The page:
You could also use a physical one-way connection like an Ethernet cable with the sending pairs cut, a serial cable with the TX line cut from the secret machine, or an audio cable connected to the audio input of the secret machine. That way it could receive data digitally without requiring human intervention to deal with storage media while having no way of talking back to the outside world.

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  • a ROM drive to read could safely consume RW media, which saves money and reduces leaky physical waste. – dandavis Aug 18 '16 at 2:28
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    +1 for read-only media, though for DVDs, non-writing drives may start getting hard to find. One-directional Ethernet would be handy, but would be compatible with few existing file transfer protocols. – ilkkachu Aug 18 '16 at 12:32
  • Thank you for the answer. I had though a bit about just using writeable CDs since these would be cheaper than USB keys. I was just wondering if there is a way that doesn't require having to use something new (USB key, CD, DVD, ..) every time a transfer needs to be made. I like the idea of using a one-way Ethernet cable. – Thomas Aug 18 '16 at 13:19
  • @ilkkachu: Could elaborate on the comment about the file transfer protocols? – Thomas Aug 18 '16 at 13:20
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    @Thomas, I mean that most networking protocols have at least some sort of replies for packets received, if only to guard against dropped packets. Everything using TCP, of course, but e.g. TFTP which works over UDP, too. Only exceptions I can think of would be protocols aimed for broadcasting to multiple clients. You could transfer data by a simple stream of UDP packets, maybe with something as simple as netcat or socat, but any failed transmissions would need to be dealt with manually. Not that you should get (almost) any dropped or garbled packets over a single, dedicated link. – ilkkachu Aug 18 '16 at 14:06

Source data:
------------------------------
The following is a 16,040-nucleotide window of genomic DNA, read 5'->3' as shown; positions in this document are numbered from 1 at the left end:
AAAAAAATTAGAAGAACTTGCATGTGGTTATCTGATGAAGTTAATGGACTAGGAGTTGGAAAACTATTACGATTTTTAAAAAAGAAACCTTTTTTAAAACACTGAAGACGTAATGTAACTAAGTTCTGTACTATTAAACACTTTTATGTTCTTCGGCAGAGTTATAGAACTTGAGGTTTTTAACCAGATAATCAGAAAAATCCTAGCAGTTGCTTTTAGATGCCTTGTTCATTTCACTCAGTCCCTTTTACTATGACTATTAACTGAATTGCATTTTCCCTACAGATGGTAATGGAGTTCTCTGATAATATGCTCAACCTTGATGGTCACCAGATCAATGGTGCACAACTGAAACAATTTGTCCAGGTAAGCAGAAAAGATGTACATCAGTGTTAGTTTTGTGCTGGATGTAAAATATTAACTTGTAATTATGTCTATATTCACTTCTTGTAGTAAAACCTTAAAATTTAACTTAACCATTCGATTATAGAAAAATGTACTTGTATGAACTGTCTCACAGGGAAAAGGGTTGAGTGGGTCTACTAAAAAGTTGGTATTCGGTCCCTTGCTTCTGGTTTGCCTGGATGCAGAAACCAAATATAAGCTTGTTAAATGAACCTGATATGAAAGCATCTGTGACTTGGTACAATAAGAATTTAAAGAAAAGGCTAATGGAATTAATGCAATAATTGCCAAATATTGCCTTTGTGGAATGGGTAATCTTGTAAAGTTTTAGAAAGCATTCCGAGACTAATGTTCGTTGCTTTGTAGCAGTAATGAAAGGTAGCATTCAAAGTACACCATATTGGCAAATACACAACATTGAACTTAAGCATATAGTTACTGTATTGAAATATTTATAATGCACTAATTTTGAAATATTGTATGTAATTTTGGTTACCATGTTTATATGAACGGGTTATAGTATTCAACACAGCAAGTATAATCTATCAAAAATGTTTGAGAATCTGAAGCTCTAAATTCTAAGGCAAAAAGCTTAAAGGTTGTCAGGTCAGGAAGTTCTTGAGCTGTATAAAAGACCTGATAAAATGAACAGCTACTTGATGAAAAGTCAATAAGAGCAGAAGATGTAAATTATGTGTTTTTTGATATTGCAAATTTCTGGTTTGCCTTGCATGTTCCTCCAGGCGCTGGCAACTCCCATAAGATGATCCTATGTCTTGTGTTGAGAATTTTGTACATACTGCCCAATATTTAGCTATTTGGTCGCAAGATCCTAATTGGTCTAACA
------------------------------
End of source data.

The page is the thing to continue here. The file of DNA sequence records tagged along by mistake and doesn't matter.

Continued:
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You might consider networking the computers together and writing your own simple file exchange program. Since it is your own program, nobody else will know how to exploit it. In the unlikely event that there is a remote exploit in the TCP/IP stack, you can have another computer running a different operating system monitor the data sent to the secret computer through an Ethernet hub. The monitoring computer never transmits. If such an exploit is used, you now have a copy of it, and you're a millionaire.

The idea of networking it may be scary, but exploits in file system drivers exist too. If you do go with removable storage, consider making a script that checks the filesystem for errors before mounting it, since that will help discover any exploits.